My fourth and final day would take me from Deming to Tucson.  With the help of some adrenaline and my first cup of joe since I departed Austin, it was smooth sailing!  The road also flattened out a bit, which improved my speed.  My one stop was at a rest area in a place called Texas Canyon (fitting, right?).  What a relief to arrive at the RV park to the familiar faces of Mom and Joe to help me get settled in my site!  Stay tuned for the tour of my home-away-from-home.




Mission (almost) accomplished!

1 Mar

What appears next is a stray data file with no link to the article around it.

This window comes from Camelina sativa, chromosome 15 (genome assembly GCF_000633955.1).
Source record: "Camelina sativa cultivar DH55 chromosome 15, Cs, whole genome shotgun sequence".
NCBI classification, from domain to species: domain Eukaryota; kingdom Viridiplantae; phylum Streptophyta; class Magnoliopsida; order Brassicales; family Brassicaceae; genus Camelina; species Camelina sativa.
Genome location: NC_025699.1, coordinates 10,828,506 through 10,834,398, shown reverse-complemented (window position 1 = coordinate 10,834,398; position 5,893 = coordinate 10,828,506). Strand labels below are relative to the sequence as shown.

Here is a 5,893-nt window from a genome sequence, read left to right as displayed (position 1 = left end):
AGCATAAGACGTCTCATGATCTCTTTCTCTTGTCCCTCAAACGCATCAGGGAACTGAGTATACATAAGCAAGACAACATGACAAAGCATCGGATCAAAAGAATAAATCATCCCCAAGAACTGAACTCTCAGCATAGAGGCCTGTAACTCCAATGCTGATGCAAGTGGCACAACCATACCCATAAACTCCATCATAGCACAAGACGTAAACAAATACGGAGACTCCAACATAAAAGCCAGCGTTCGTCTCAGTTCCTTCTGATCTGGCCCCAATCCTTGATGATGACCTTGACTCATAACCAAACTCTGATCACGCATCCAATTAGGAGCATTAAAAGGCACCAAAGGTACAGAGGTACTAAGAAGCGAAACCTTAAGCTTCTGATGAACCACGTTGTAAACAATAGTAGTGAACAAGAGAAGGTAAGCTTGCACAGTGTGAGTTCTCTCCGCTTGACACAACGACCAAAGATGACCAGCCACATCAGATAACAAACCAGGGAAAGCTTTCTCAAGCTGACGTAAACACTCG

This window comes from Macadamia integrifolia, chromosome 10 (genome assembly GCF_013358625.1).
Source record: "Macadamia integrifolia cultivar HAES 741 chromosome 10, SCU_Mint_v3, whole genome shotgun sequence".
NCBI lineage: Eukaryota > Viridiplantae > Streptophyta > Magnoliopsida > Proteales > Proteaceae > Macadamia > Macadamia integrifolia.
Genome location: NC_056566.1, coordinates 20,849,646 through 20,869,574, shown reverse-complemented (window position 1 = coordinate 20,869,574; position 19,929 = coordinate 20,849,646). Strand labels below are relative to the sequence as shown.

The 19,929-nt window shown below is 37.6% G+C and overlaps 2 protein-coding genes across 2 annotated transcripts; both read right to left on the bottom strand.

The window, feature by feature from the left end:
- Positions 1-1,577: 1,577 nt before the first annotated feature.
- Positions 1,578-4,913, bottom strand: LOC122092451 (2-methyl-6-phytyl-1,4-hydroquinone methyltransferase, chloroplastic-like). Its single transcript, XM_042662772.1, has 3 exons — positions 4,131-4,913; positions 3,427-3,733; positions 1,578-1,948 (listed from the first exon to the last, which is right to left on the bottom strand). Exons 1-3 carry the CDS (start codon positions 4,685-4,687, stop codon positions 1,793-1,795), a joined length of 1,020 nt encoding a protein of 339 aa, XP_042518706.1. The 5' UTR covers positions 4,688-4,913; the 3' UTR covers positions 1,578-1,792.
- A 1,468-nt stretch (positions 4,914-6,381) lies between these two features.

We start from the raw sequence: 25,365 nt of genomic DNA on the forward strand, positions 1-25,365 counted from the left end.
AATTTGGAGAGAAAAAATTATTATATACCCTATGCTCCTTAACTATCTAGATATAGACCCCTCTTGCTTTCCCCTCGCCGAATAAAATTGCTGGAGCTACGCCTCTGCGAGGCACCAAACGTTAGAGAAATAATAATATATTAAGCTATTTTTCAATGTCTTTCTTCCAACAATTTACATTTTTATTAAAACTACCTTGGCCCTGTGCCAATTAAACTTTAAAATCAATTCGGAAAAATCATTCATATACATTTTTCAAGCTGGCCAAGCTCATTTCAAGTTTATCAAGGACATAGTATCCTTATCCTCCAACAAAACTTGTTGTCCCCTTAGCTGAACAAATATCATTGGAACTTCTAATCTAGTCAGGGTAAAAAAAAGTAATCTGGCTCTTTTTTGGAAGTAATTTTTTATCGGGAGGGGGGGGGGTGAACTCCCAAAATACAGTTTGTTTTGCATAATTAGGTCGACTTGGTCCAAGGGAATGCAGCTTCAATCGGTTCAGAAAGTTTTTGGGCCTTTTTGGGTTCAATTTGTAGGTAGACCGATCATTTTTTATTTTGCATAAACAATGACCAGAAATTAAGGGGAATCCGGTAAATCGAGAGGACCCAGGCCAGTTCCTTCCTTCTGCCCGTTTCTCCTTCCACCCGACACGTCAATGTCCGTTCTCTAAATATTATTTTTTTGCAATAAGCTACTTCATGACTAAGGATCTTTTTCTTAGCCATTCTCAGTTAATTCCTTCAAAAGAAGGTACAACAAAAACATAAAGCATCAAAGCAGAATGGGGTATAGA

A lot has happened in the past week plus.  I’ve had several phone interviews for possible assignments, and finally the stars have aligned for location and start date.  An assignment in my desired location of Tucson was secured; and therefore, my anticipated start date has moved up a bit.  I knew I had to jump on the opportunity!  Wow, things happen fast from that point!  Once the assignment was confirmed with the facility, I began (and continue) feverishly working to complete paperwork, drug screens, finger printing, compliance modules, more paperwork.  Once these steps and the final agreement are signed, sealed, and delivered… I’m yours, Tucson!